GingerCoffee Web Surfer Girl Contributor

    Joined:
    Mar 3, 2013
    Messages:
    17,605
    Likes Received:
    5,879
    Location:
    Ralph's side of the island.
    You always have to take the advice to 'never do X' with a grain of salt.
     
    ArnaudB, Thunder_Bard and cutecat22 like this.
  14. Commandante Lemming
    Offline

    Commandante Lemming Contributing Member Contributor

    Joined:
    May 8, 2014
    Messages:
    1,241
    Likes Received:
    1,000
    Yup - after a year of critique group I think I've finally gotten the hang of the whole grain of salt thing. For a while I was flying back and forth between "no salt" (the critic is always right and you have an obligation to give them what they want) and "dumping the whole shaker of salt in your own face by being overly defensive". Both of those places suck. I think the key is to find people who actually like your basic premise, like the story you're trying to tell, and trust them to help you tell it.
     
    Thunder_Bard and GingerCoffee like this.
  15. cutecat22
    Offline

    cutecat22 The Strange One Contributor

    Joined:
    Feb 20, 2014
    Messages:
    2,434
    Likes Received:
    1,063
    Location:
    England
    If the critic was always right, they would have written the book themselves.

    I do think critics play an important roll (before you all jump on me) but at the end of the day, no one knows your story like you do, you the author.

    I don't think it matters one jot if you are on your first novel or your twenty first. If you have a story to tell, tell it. If it's a good one, people will read it.

    My first fiction has a prologue which takes place 14 years before the main story begins. It serves a purpose and is about two pages long - in realtime, it would be less than five minutes of action/dialogue but the information it gives the reader is extremely important. But, knowing that a lot of people (including me) often skip prologues, the information in it does come up again later in the story but in a much simpler form.

    Yes, I use flashbacks and I think, I do them well. I've not had any complaints yet!

    Best advice? Just write. As you write, your story will make you ask yourself questions and as you work out the answers, your story will improve. There will be sections you re-write and sections you delete but don't not write them just in case.
     
  16. Commandante Lemming
    Offline

    Commandante Lemming Contributing Member Contributor

    Joined:
    May 8, 2014
    Messages:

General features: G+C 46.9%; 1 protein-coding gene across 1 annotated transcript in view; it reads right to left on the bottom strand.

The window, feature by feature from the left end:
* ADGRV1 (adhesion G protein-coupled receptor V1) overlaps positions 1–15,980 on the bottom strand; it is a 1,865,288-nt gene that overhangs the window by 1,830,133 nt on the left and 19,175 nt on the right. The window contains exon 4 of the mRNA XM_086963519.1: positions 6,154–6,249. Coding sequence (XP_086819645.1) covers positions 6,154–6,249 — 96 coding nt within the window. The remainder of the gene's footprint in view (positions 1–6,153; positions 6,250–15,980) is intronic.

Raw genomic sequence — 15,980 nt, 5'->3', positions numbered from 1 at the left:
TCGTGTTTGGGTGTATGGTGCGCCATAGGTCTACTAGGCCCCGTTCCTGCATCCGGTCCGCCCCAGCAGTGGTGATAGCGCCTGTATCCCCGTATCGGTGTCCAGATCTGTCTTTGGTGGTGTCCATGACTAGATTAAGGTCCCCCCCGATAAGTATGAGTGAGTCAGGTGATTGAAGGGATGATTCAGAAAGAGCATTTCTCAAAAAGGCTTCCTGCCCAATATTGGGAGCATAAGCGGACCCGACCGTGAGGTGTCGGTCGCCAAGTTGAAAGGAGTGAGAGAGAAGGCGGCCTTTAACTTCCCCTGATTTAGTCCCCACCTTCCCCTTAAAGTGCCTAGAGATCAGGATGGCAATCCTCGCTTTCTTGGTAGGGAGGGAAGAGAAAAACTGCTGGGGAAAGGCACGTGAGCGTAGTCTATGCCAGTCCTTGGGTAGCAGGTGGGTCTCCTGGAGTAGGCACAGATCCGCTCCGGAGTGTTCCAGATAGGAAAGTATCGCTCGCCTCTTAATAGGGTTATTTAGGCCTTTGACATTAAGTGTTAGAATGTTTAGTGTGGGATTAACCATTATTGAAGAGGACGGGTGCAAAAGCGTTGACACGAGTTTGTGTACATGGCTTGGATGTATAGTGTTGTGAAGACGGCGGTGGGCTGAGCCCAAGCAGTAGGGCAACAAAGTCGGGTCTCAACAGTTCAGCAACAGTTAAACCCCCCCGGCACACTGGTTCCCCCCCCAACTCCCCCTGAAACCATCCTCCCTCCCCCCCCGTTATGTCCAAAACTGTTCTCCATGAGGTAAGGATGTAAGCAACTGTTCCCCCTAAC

1,241
    Likes Received:
    1,000
    I think the other thing with critics is to make sure your critics like the story and want it to succeed. I had a big struggle early on because two pretty vocal members of my critique group had fundamental objections to my entire premise and thought that major aspects of the book and the world were fundamentally broken - I'm not going to please those people and I take their input with more salt than others, not because they're bad critics but because they have such strong objections to the basics.

    Funny enough, those same two people are the most vocal ADVOCATES for my secondary side project and absolutely love the premise there - so for that project they're the first two people I seek out. If someone trusts your story enough to invest their own emotion in it, you can trust them to offer help - if not, it's not going to work. As long as it's a two way street, you don't get overly defensive, and they don't get overly hung up on something you choose not to "fix" after reflection.
     
    Catrin Lewis and Thunder_Bard like this.
  17. cutecat22
    Offline

    cutecat22 The Strange One Contributor

    Joined:
    Feb 20, 2014
    Messages:
    2,434
    Likes Received:
    1,063
    Location:
    England
    That's the important bit about critics/editors/proofers/beta readers. You can listen to their arguments about your story and why you should change it, until the cows come home but at the end of the day, you still have all the control because it's your story. You make the decision, to amend or not to amend ...
     
    Thunder_Bard likes this.
  18. Thunder_Bard
    Offline

    Thunder_Bard Member

    Joined:
    Feb 28, 2015
    Messages:
    92
    Likes Received:
    27

    Okay :). That is not actually a bad idea, dropping subtle hints througout the story if done well could keep the reader wanting to know more and needing to read on to find out more. Thanks for the great answser, all you guy's answers are brilliant!
     
  19. Thunder_Bard
    Offline

    Thunder_Bard Member

    Joined:
    Feb 28, 2015
    Messages:
    92
    Likes Received:
    27

    Okay :). I see how that might confuse readers yeah. How about I have it as a dream at some stage, maybe a reoccurring dream where each time the reader learns a little bit more of what had happened in the past from the bias view of the main character?